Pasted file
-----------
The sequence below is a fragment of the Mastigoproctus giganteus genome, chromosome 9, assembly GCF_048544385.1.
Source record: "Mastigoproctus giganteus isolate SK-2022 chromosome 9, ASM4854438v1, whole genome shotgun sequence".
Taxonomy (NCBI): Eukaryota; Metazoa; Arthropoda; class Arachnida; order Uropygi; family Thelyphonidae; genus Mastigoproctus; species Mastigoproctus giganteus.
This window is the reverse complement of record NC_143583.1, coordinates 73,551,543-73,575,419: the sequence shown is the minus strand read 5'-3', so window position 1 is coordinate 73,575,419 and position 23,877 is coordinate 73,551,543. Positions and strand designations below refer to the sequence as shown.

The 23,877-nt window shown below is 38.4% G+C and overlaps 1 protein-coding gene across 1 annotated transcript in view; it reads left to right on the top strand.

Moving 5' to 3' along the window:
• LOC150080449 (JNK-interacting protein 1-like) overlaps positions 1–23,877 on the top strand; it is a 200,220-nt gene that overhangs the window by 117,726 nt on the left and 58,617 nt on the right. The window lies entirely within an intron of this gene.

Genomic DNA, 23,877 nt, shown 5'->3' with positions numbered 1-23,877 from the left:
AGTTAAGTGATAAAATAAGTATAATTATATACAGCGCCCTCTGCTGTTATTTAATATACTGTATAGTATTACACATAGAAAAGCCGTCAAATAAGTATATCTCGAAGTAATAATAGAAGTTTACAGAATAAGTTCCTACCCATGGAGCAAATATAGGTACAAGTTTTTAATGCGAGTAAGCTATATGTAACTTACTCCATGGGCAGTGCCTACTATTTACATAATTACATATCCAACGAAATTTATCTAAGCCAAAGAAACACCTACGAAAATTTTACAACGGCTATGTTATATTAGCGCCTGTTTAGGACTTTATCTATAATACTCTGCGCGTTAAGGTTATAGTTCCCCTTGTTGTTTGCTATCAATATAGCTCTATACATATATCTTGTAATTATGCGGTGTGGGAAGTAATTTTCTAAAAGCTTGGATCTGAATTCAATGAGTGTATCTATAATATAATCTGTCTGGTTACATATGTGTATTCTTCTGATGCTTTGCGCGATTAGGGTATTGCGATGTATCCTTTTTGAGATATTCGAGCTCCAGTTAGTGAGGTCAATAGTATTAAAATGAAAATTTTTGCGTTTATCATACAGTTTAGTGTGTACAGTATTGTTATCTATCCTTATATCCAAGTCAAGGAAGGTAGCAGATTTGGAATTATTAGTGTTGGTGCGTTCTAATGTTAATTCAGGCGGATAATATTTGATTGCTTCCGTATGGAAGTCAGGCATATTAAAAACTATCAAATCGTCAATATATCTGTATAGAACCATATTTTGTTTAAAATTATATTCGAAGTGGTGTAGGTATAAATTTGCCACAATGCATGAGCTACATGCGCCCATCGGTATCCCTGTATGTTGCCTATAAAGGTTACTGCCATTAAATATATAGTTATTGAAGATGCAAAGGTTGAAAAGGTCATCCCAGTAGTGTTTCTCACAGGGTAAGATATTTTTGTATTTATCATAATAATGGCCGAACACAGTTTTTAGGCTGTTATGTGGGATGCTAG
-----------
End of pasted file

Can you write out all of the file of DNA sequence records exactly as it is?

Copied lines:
The sequence below is a fragment of the Mastigoproctus giganteus genome, chromosome 9, assembly GCF_048544385.1.
Source record: "Mastigoproctus giganteus isolate SK-2022 chromosome 9, ASM4854438v1, whole genome shotgun sequence".
Taxonomy (NCBI): Eukaryota; Metazoa; Arthropoda; class Arachnida; order Uropygi; family Thelyphonidae; genus Mastigoproctus; species Mastigoproctus giganteus.
This window is the reverse complement of record NC_143583.1, coordinates 73,551,543-73,575,419: the sequence shown is the minus strand read 5'-3', so window position 1 is coordinate 73,575,419 and position 23,877 is coordinate 73,551,543. Positions and strand designations below refer to the sequence as shown.

The 23,877-nt window shown below is 38.4% G+C and overlaps 1 protein-coding gene across 1 annotated transcript in view; it reads left to right on the top strand.

Moving 5' to 3' along the window:
• LOC150080449 (JNK-interacting protein 1-like) overlaps positions 1–23,877 on the top strand; it is a 200,220-nt gene that overhangs the window by 117,726 nt on the left and 58,617 nt on the right. The window lies entirely within an intron of this gene.

Genomic DNA, 23,877 nt, shown 5'->3' with positions numbered 1-23,877 from the left:
AGTTAAGTGATAAAATAAGTATAATTATATACAGCGCCCTCTGCTGTTATTTAATATACTGTATAGTATTACACATAGAAAAGCCGTCAAATAAGTATATCTCGAAGTAATAATAGAAGTTTACAGAATAAGTTCCTACCCATGGAGCAAATATAGGTACAAGTTTTTAATGCGAGTAAGCTATATGTAACTTACTCCATGGGCAGTGCCTACTATTTACATAATTACATATCCAACGAAATTTATCTAAGCCAAAGAAACACCTACGAAAATTTTACAACGGCTATGTTATATTAGCGCCTGTTTAGGACTTTATCTATAATACTCTGCGCGTTAAGGTTATAGTTCCCCTTGTTGTTTGCTATCAATATAGCTCTATACATATATCTTGTAATTATGCGGTGTGGGAAGTAATTTTCTAAAAGCTTGGATCTGAATTCAATGAGTGTATCTATAATATAATCTGTCTGGTTACATATGTGTATTCTTCTGATGCTTTGCGCGATTAGGGTATTGCGATGTATCCTTTTTGAGATATTCGAGCTCCAGTTAGTGAGGTCAATAGTATTAAAATGAAAATTTTTGCGTTTATCATACAGTTTAGTGTGTACAGTATTGTTATCTATCCTTATATCCAAGTCAAGGAAGGTAGCAGATTTGGAATTATTAGTGTTGGTGCGTTCTAATGTTAATTCAGGCGGATAATATTTGATTGCTTCCGTATGGAAGTCAGGCATATTAAAAACTATCAAATCGTCAATATATCTGTATAGAACCATATTTTGTTTAAAATTATATTCGAAGTGGTGTAGGTATAAATTTGCCACAATGCATGAGCTACATGCGCCCATCGGTATCCCTGTATGTTGCCTATAAAGGTTACTGCCATTAAATATATAGTTATTGAAGATGCAAAGGTTGAAAAGGTCATCCCAGTAGTGTTTCTCACAGGGTAAGATATTTTTGTATTTATCATAATAATGGCCGAACACAGTTTTTAGGCTGTTATGTGGGATGCTAG